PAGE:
I finished reading Prep. I liked it very much--approximately 404 times more than I expected to like it. It is a story about excruciating, debilitating self-consciousness.
Now, we have all had experiences when we felt crippled by the awareness of how our actions might be perceived, but the narrator of this novel spends her every living moment that way. It makes you want to rip your brain out and smash pumpkins and kill a drifter, but in a good way.
The distinction that Sittenfeld drew in her infamous (yet reasonable and intelligent) review between literature and chick lit is that chick lit's appeal depends on identification but literature's appeal depends (at least partly) on empathy. And it is a credit to Sittenfeld's talent that I did indeed empathize with the narrator although I have never been to boarding school, am not from the midwest, am male, and often do things without thinking very much about how those things will affect other people or, more specifically, other people's opinion of me.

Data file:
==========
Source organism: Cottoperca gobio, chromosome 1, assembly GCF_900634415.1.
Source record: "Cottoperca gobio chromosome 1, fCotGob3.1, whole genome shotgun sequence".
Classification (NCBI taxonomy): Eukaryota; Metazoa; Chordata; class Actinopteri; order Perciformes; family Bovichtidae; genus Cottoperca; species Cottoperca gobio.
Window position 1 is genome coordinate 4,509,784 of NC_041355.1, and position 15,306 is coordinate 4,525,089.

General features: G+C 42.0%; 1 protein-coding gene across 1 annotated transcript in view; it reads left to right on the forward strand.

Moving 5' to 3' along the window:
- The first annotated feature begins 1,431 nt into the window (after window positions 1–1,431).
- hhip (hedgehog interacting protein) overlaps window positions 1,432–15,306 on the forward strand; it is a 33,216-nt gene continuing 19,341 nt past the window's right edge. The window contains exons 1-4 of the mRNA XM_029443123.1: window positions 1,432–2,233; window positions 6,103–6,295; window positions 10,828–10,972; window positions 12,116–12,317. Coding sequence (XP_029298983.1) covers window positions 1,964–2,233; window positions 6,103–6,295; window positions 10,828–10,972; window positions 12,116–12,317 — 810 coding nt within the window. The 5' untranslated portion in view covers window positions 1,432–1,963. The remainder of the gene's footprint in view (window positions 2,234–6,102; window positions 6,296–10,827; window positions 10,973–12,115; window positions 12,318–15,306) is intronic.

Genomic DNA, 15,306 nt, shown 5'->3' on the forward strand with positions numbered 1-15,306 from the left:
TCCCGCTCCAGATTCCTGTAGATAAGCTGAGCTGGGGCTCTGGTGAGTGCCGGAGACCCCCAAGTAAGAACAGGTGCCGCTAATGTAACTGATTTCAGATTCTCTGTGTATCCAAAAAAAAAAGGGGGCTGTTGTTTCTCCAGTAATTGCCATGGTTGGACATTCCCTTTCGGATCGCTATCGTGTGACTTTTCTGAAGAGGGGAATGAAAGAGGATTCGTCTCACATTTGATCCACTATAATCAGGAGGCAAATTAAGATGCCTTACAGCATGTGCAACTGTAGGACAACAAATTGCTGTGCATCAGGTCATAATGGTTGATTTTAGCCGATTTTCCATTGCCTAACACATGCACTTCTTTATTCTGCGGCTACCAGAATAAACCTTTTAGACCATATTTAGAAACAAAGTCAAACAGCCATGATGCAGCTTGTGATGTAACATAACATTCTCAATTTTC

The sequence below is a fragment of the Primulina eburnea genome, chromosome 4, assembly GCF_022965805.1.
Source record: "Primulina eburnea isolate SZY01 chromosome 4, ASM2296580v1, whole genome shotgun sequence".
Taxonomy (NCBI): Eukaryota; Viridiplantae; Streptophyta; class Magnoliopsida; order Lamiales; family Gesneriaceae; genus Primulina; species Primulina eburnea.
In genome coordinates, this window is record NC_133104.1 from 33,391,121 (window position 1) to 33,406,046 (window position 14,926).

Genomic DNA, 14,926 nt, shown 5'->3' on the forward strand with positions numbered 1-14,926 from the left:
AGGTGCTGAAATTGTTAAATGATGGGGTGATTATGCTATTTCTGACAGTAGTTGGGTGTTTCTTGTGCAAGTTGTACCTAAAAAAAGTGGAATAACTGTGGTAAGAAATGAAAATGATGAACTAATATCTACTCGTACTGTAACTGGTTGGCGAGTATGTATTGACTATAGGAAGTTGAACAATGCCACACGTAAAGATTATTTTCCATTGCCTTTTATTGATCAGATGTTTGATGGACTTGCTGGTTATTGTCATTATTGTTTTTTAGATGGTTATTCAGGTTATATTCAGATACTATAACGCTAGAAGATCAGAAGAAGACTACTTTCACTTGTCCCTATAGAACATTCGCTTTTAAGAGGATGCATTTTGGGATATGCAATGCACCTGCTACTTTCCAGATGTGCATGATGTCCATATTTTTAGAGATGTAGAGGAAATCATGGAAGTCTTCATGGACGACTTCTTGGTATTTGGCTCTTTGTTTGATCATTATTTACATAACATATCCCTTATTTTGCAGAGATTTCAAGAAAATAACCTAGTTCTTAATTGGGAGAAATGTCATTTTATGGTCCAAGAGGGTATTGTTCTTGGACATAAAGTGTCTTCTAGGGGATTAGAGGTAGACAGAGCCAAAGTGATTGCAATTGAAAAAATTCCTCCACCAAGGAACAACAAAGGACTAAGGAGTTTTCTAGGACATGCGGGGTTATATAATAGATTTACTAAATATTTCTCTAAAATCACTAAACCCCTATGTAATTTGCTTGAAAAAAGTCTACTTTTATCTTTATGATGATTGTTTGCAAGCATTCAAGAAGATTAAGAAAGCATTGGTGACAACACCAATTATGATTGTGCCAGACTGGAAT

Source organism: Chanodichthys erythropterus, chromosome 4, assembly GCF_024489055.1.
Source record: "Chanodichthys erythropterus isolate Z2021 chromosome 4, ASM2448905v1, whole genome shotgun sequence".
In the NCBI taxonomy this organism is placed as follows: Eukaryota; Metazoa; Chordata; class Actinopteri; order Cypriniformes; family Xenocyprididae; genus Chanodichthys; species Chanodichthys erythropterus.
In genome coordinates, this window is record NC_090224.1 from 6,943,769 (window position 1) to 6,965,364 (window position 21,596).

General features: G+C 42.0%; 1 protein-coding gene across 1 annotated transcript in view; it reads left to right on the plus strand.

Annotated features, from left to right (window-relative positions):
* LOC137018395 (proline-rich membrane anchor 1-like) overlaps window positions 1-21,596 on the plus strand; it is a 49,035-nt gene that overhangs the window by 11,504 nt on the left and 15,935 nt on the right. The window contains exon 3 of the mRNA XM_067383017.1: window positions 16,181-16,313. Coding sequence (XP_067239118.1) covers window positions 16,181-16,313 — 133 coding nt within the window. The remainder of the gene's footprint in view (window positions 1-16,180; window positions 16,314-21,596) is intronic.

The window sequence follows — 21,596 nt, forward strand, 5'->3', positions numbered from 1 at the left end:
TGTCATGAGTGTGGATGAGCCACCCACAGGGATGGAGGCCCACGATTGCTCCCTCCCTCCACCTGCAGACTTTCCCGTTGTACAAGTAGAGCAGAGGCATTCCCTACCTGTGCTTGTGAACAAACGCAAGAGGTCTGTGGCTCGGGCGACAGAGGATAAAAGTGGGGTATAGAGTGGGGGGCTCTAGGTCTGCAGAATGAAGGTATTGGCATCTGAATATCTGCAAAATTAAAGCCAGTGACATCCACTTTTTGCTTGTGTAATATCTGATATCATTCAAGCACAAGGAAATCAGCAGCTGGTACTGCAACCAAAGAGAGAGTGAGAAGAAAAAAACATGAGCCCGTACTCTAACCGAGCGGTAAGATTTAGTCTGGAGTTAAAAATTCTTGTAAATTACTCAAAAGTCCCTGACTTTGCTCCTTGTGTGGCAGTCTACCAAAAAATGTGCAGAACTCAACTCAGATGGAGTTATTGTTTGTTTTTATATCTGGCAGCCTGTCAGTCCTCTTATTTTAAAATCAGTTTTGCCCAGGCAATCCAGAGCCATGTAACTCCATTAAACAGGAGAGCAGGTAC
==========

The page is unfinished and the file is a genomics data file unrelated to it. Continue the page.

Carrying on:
However, what I also found interesting (although it didn't contribute to my appreciation of the book's literary merits) was the realization that I did in fact sometimes identify with the narrator. Unfamiliarity with the rituals of a rarefied place as well as the queasy feeling of being surrounded by people born wealthier than you'll probably ever be...sounds like freshman year at Yale. The paranoia, covetous resentment, and self-consciousness that arise from sudden proximity to such people when you've come from a public school that sends most of its students to community college or jail: definitely a familiar feeling.
Many reviews have complained that by the end of the book, "nothing really happens." Somewhat true, plot-wise, but something "happens" in the sense that the book does something to you--impresses you with its rigorous realism, exhausts you by describing with precision and engagement the narrator's unsustainable self-loathing and doubt.